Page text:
Chronic pain is defined as pain lasting more than 3 to 6 months, or beyond the point of tissue healing. There are at least two different types of chronic pain problems - chronic pain due to an identifiable pain generator (e.g. an injury), and chronic pain with no identifiable pain generator (e.g. the injury has healed) often termed “chronic benign pain”. Chronic pain and depression are two of the most common health problems that health professionals encounter. The type of depression with chronic pain is referred to as major depression or clinical depression.
Chronic Pain continues to be an ongoing challenge in Canada, affecting as many as 20% to 29% individuals nationwide. For those living with a Chronic Pain condition, it can provoke significant long-term debilitation and suffering. In particular, Chronic Pain can negatively affect many domains of a patient’s health including sleep, cardiovascular fitness, mood, sexual functionality and overall quality of life. Chronic Pain also poses enormous economic burden on individual and societal levels. For example, Canadians with Chronic Pain awaiting treatment reported an average median monthly cost of $1,462 (CDN) for care. In a 2016 publicized population-based study, they found that the incremental healthcare costs amounted to 50% higher in patients managing Chronic Pain than their healthy control counterparts. From a broader perspective, Canada spends approximately $6 billion annually on direct Chronic Pain expenditure, and $37 billion annually on indirect costs (i.e., loss of job productivity, loss of jobs, employee sick days etc.).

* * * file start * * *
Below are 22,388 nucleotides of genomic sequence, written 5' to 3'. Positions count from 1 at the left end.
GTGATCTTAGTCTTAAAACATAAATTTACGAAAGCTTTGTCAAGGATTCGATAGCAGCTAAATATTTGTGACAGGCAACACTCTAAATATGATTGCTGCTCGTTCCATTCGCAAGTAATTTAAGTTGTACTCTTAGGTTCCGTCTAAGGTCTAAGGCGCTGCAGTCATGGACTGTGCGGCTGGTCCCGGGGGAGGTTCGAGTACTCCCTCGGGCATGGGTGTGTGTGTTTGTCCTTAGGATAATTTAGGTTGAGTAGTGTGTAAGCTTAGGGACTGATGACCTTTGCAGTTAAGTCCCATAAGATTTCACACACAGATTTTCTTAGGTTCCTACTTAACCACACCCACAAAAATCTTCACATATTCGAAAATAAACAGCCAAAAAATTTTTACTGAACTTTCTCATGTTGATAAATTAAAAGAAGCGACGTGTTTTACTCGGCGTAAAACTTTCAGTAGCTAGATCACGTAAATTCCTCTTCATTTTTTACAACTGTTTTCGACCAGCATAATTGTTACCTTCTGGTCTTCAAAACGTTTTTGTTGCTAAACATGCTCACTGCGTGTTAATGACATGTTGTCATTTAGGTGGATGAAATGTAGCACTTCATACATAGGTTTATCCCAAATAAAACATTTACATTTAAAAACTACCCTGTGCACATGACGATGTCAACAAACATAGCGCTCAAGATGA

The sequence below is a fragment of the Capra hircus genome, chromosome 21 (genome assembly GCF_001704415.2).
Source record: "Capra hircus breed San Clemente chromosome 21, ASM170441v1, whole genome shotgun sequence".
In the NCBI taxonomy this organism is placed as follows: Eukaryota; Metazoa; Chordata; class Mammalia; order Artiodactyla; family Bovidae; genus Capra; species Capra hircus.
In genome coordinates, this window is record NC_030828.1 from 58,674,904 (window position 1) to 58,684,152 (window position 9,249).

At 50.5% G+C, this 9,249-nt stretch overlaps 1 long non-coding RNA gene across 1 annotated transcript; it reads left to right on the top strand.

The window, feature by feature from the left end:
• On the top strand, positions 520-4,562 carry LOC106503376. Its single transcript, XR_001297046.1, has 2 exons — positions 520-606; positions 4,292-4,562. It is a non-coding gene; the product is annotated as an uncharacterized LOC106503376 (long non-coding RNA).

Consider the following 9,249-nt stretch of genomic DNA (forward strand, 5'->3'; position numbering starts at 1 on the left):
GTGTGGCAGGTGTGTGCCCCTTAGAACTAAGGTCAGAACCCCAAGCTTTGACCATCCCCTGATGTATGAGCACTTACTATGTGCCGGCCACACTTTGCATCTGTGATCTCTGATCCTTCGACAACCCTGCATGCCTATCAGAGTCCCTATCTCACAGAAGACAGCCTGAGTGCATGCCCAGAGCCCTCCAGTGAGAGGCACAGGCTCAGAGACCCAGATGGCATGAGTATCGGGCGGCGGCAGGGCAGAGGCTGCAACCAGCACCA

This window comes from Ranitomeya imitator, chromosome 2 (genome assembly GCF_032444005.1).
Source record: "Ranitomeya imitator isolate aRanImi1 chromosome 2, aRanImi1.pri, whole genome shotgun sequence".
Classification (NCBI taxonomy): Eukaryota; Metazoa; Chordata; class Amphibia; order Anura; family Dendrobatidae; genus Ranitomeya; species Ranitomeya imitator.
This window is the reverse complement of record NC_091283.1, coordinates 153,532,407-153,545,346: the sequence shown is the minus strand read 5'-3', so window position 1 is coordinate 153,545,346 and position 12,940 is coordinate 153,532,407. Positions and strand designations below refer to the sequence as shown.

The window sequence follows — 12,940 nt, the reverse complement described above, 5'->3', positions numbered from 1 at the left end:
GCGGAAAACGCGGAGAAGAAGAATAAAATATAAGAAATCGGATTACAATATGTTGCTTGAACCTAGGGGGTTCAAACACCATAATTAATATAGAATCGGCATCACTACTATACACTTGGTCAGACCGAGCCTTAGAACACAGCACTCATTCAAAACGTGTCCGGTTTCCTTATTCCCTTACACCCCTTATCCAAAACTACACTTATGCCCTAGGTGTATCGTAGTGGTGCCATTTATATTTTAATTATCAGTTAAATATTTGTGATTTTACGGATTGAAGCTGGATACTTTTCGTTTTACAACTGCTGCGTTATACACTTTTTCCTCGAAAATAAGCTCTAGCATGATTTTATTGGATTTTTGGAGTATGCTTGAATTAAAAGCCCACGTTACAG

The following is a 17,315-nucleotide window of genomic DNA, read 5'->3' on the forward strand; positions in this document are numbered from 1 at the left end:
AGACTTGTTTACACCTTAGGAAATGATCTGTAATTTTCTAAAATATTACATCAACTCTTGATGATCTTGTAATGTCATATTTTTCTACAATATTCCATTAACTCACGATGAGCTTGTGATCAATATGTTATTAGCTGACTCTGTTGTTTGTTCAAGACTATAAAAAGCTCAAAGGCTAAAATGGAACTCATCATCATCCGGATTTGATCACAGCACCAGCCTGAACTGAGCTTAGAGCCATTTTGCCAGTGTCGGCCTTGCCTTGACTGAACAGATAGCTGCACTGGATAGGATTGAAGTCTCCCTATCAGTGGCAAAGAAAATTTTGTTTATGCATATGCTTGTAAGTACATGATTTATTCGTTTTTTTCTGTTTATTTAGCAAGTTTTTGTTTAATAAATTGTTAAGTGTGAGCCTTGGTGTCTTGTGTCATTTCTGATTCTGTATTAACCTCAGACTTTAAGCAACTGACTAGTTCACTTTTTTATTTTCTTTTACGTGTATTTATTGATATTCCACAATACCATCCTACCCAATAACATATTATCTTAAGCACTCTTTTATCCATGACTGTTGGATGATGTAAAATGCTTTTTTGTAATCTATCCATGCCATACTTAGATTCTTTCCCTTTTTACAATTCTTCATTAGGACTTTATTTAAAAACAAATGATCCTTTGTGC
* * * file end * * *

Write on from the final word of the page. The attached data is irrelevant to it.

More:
It has been established that Chronic Pain may develop as a result of a dysfunctional stress response. The Supreme Court of Canada has recognized Chronic Pain as a disability.
If you or a loved one is suffering from Chronic Pain as a result of an accident, please call us for a free consultation.